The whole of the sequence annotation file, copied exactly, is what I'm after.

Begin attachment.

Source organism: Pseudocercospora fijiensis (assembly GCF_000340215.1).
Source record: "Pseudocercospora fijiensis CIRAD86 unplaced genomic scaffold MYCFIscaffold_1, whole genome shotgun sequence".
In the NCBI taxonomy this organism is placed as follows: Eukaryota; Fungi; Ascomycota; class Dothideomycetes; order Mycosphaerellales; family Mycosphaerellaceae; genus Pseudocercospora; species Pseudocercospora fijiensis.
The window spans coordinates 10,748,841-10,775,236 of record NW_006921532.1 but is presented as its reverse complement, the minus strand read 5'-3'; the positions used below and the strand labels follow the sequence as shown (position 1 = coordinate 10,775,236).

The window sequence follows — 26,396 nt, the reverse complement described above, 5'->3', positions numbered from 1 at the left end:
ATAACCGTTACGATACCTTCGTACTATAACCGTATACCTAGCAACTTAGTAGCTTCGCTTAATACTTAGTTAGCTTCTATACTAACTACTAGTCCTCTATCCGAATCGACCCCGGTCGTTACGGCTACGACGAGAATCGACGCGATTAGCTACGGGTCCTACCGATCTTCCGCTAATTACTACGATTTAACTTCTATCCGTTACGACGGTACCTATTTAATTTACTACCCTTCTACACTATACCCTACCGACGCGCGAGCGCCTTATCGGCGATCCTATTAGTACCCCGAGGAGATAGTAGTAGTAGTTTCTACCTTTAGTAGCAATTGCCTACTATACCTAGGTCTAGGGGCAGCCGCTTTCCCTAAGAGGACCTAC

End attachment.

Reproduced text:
Source organism: Pseudocercospora fijiensis (assembly GCF_000340215.1).
Source record: "Pseudocercospora fijiensis CIRAD86 unplaced genomic scaffold MYCFIscaffold_1, whole genome shotgun sequence".
In the NCBI taxonomy this organism is placed as follows: Eukaryota; Fungi; Ascomycota; class Dothideomycetes; order Mycosphaerellales; family Mycosphaerellaceae; genus Pseudocercospora; species Pseudocercospora fijiensis.
The window spans coordinates 10,748,841-10,775,236 of record NW_006921532.1 but is presented as its reverse complement, the minus strand read 5'-3'; the positions used below and the strand labels follow the sequence as shown (position 1 = coordinate 10,775,236).

The window sequence follows — 26,396 nt, the reverse complement described above, 5'->3', positions numbered from 1 at the left end:
ATAACCGTTACGATACCTTCGTACTATAACCGTATACCTAGCAACTTAGTAGCTTCGCTTAATACTTAGTTAGCTTCTATACTAACTACTAGTCCTCTATCCGAATCGACCCCGGTCGTTACGGCTACGACGAGAATCGACGCGATTAGCTACGGGTCCTACCGATCTTCCGCTAATTACTACGATTTAACTTCTATCCGTTACGACGGTACCTATTTAATTTACTACCCTTCTACACTATACCCTACCGACGCGCGAGCGCCTTATCGGCGATCCTATTAGTACCCCGAGGAGATAGTAGTAGTAGTTTCTACCTTTAGTAGCAATTGCCTACTATACCTAGGTCTAGGGGCAGCCGCTTTCCCTAAGAGGACCTAC